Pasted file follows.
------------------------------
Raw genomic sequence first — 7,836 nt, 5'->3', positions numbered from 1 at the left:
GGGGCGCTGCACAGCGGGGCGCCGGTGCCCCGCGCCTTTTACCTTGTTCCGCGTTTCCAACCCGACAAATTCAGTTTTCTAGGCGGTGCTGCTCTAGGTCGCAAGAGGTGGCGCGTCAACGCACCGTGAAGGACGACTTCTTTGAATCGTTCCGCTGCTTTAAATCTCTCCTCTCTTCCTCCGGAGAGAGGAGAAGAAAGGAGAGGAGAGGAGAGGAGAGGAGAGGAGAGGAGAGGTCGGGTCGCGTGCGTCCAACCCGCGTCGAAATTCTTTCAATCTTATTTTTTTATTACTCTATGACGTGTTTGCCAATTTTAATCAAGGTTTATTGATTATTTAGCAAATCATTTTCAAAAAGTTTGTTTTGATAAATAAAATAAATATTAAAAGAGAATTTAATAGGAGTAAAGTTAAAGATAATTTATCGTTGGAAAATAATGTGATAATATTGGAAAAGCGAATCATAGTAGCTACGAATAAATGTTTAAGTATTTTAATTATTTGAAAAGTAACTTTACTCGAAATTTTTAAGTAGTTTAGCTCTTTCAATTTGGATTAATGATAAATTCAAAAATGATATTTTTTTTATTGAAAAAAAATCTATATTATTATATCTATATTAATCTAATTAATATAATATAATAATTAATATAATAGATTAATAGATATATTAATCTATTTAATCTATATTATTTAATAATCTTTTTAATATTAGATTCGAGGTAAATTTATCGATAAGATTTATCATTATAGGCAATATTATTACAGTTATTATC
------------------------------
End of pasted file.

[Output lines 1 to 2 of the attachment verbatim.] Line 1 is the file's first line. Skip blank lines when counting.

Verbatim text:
Raw genomic sequence first — 7,836 nt, 5'->3', positions numbered from 1 at the left:
GGGGCGCTGCACAGCGGGGCGCCGGTGCCCCGCGCCTTTTACCTTGTTCCGCGTTTCCAACCCGACAAATTCAGTTTTCTAGGCGGTGCTGCTCTAGGTCGCAAGAGGTGGCGCGTCAACGCACCGTGAAGGACGACTTCTTTGAATCGTTCCGCTGCTTTAAATCTCTCCTCTCTTCCTCCGGAGAGAGGAGAAGAAAGGAGAGGAGAGGAGAGGAGAGGAGAGGAGAGGAGAGGTCGGGTCGCGTGCGTCCAACCCGCGTCGAAATTCTTTCAATCTTATTTTTTTATTACTCTATGACGTGTTTGCCAATTTTAATCAAGGTTTATTGATTATTTAGCAAATCATTTTCAAAAAGTTTGTTTTGATAAATAAAATAAATATTAAAAGAGAATTTAATAGGAGTAAAGTTAAAGATAATTTATCGTTGGAAAATAATGTGATAATATTGGAAAAGCGAATCATAGTAGCTACGAATAAATGTTTAAGTATTTTAATTATTTGAAAAGTAACTTTACTCGAAATTTTTAAGTAGTTTAGCTCTTTCAATTTGGATTAATGATAAATTCAAAAATGATATTTTTTTTATTGAAAAAAAATCTATATTATTATATCTATATTAATCTAATTAATATAATATAATAATTAATATAATAGATTAATAGATATATTAATCTATTTAATCTATATTATTTAATAATCTTTTTAATATTAGATTCGAGGTAAATTTATCGATAAGATTTATCATTATAGGCAATATTATTACAGTTATTATC